Eugene Perkins . . . . . . . . . . . . . . . . . . . . . . . . . . . . . . . . . . . . . . . . . . . . . . . . . . 14 - 12
    The re-wired halogen heater . . . . . . . . . . . . . . . . . . . . . . . . . . . . . . . . . . . . . . . . . . . 14 - 15
    William McDavid’s Wind-Power or Water-Power Generator . . . . . . . . . . . . . . . . . . . . . . . 14 - 15
    Frank Herbert’s Wind Generator . . . . . . . . . . . . . . . . . . . . . . . . . . . . . . . . . . . . . . . . 14 - 17
    Mead and Holmes Power System . . . . . . . . . . . . . . . . . . . . . . . . . . . . . . . . . . . . . . . 14 - 19
    Solar Ovens . . . . . . . . . . . . . . . . . . . . . . . . . . . . . . . . . . . . . . . . . . . . . . . . . . . . . 14 - 19
    Solar Water Pasteurisation . . . . . . . . . . . . . . . . . . . . . . . . . . . . . . . . . . . . . . . . . . . . 14 - 36
    Solar Water Stills . . . . . . . . . . . . . . . . . . . . . . . . . . . . . . . . . . . . . . . . . . . . . . . . . . 14 - 45
    Water purity and quality . . . . . . . . . . . . . . . . . . . . . . . . . . . . . . . . . . . . . . . . . . . . . . 14 - 53
    Making Colloidal Silver . . . . . . . . . . . . . . . . . . . . . . . . . . . . . . . . . . . . . . . . . . . . . . 14 – 60
    Agriculture . . . . . . . . . . . . . . . . . . . . . . . . . . . . . . . . . . . . . . . . . . . . . . . . . . . . 14 – 62
    Kimbal Musk’s “Urban Farming Accelerator” . . . . . . . . . . . . . . . . . . . . . . . . . . . . . . . . . 14 – 63
    Toribio Bellocq’s Water Pump . . . . . . . . . . . . . . . . . . . . . . . . . . . . . . . . . . . . . . . . . . 14 - 64
    Richard ****inson’s Water Pump . . . . . . . . . . . . . . . . . . . . . . . . . . . . . . . . . . . . . . . . 14 - 65
    Arthur Bentley’s Water Pump. . . . . . . . . . . . . . . . . . . . . . . . . . . . . . . . . . . . . . . . . . . 14 - 66
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  • **Attention Network Marketers**
    **Could you Profit from This Opportunity?**
    In case you missed the hour long special on NBC on Sunday night ...
    CBD OIL Derived From Hemp is the hottest topic out there...
    Hempworx has the #1 Product in a Market that is Trending.
    Join the Hempworx Revolution ...Make some green from the green.
    Calling all Entrepreneurs ... Let's Build a Hempire together.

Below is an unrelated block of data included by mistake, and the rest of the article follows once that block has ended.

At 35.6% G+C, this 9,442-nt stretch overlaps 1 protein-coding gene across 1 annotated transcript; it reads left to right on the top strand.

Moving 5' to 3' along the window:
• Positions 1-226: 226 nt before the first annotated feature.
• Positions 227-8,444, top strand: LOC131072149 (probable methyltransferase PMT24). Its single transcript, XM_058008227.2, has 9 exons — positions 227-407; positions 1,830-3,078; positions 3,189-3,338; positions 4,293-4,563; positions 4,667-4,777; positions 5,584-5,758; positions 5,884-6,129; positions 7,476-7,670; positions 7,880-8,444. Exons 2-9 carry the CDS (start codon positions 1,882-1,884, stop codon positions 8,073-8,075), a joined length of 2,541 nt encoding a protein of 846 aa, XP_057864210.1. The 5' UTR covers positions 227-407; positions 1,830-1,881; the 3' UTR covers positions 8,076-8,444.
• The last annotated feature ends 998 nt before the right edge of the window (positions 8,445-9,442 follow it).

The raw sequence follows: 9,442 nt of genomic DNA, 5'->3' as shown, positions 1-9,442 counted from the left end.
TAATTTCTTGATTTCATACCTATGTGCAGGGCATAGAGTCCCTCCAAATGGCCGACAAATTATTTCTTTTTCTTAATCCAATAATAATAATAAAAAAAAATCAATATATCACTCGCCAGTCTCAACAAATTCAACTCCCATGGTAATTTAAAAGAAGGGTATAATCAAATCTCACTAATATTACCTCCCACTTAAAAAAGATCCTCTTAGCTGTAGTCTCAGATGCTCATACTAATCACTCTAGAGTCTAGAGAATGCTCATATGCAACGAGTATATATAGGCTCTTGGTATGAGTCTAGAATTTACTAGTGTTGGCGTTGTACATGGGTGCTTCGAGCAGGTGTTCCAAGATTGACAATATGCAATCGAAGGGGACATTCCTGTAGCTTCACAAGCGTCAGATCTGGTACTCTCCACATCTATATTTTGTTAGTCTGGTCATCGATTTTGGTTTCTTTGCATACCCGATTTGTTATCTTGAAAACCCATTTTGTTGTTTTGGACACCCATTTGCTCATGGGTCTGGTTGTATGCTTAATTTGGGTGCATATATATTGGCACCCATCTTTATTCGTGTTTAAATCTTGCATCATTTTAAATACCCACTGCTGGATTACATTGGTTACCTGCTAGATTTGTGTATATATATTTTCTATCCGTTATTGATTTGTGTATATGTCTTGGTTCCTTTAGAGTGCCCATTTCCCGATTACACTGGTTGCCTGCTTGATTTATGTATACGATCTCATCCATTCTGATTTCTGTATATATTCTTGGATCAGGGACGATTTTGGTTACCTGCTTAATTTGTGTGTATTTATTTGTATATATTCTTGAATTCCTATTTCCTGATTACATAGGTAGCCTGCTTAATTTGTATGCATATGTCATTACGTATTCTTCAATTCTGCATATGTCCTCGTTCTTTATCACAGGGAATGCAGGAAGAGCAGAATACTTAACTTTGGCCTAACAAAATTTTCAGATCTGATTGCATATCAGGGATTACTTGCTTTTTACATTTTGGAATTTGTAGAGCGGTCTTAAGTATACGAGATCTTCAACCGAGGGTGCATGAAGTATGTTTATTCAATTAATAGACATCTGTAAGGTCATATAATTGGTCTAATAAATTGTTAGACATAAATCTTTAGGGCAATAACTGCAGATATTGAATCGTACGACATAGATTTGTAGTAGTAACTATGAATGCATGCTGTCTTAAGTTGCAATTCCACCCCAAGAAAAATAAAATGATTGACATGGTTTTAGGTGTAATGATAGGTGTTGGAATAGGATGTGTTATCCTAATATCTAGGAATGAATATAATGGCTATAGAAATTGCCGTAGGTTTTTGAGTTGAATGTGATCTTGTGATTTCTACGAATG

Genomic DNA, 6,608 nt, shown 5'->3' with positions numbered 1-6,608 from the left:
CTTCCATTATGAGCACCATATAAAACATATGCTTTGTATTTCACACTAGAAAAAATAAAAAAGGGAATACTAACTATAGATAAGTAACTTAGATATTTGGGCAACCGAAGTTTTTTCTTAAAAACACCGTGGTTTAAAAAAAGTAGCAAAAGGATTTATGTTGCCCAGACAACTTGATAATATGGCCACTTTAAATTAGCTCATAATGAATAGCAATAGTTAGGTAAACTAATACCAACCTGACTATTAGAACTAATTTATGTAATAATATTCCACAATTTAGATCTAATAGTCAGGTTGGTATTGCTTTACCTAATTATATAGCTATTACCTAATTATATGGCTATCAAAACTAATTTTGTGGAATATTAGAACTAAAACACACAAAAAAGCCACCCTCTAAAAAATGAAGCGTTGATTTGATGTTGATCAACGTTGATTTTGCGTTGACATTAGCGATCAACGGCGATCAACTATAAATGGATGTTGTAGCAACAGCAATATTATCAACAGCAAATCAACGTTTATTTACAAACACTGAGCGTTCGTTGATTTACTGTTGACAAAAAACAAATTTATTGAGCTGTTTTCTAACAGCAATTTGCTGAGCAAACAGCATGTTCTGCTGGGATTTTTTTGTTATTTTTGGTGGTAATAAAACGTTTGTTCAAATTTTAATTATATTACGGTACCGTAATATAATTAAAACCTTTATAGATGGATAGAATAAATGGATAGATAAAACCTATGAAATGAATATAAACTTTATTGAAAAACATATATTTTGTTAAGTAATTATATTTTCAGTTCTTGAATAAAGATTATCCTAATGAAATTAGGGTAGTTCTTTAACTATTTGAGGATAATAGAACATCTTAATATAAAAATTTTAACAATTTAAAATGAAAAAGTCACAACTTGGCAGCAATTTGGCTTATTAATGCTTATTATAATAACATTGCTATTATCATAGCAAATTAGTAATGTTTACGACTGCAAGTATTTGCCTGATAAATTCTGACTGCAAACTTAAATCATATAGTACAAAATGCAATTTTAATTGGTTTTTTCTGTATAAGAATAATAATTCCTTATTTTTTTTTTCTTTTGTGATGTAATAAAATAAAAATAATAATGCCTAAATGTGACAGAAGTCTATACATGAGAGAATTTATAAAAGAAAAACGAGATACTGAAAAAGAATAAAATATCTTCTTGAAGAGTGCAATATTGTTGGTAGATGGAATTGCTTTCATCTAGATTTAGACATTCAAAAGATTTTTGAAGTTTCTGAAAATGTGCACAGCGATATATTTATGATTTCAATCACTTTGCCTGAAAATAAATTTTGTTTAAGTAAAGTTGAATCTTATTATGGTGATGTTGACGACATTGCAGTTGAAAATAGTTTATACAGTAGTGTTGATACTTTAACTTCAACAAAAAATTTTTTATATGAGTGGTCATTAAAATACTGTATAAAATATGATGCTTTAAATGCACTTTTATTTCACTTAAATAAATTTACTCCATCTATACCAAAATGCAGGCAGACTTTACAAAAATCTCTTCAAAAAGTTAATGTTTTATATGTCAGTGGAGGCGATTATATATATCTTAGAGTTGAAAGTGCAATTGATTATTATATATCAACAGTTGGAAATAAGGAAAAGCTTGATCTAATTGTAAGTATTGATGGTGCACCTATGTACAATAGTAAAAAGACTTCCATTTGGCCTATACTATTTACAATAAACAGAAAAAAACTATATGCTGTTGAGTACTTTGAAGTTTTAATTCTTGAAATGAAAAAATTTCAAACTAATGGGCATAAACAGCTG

Take the Free Tour https://bit.ly/2rG1t2r

    There has never been a better time to launch a cannabis hemp business, what with the industry seeing expeditious growth over the last few years.

    Hemp is usually cultivated in in the northern hemisphere. Closely related to the Cannabis sativa plant species, hemp was originally spun into fiber some 10,000 years ago, according to Hemp, Inc.

    A fast-growing plant with an abundance of medical and industrial uses, hemp is rich in essential fatty acids, including linoleic acid (Omega-6) and alpha-linolenic acid (Omega-3).

    The crop is not to be confused with marijuana.

    It is non-psychoactive, so don’t expect to get high from hemp! What you can expect from this crop, however, is a sustainable renewable resource that is gaining global demand.

    ‘Ganjapreneurs’ are acknowledging this fact and jumping on the cannabis hemp business bandwagon, which has the potential to be incredibly lucrative in a flourishing market.

    CannabisNow’s great infographic demonstrates these attributes:

    Hemp is a Sustainable Renewable Resource
    Just one acre of hemp can be used to produce enough fiber to the amount of 2-3 acres of cotton. A single acre of hemp could also produce close to 1,000 gallons of methanol in one growing season. In fact, the crop is commonly used as an alternative clean burning fuel.

    Also used to create paper, hemp is strong, soft and long-lasting. What’s more, the sustainable renewable resource is not susceptible to mold and mildew, nor does it necessitate any pesticides or herbicides quite like cotton does.

    Perhaps one of the most environmentally friendly and beneficial crops of them all, hemp requires minor amounts of fertilizer to grow in abundance. Even if it is burned as a fuel, hemp will not negatively impact the environment.

    How, you ask?

    Well, when it is burned as a fuel it emits the same type of carbon dioxide (CO2) that the environment takes in. This makes hemp an appealing choice for environmentally-conscious cannabis hemp business owners.

    A Brief Insight into the History of Hemp in America
    During the Colonial times through World War II, hemp was an essential crop. The hemp seed was brought to Colonial America by the Puritans. It was widely planted and used as a fiber for the creation of sails, lines and caulking work.

    In the year 1841, Congress passed a law that requested the Navy to acquire hemp from domestic farmers. A 1919 article in the Kentucky Agricultural Experiment Station Bulletin no. 22 claims that hemp made its way from Virginia to Kentucky just before the Revolutionary War.

    Dependence on hemp soared throughout America during the 19th and Early 20th Centuries. Increased levels of production commenced in states like California, Illinois and Nebraska.

    Things soon changed throughout the 20th Century, when the federal government and individual states started to criminalize cannabis in all forms.

    Possession or transportation of cannabis was made illegal across the United States under federal law as per the Marihuana Tax Act of 1937. However, the medical and industrial use of hemp was excluded from this law and an excise tax imposed on all hemp sales.

    The Modern Hemp Industry in the U.S.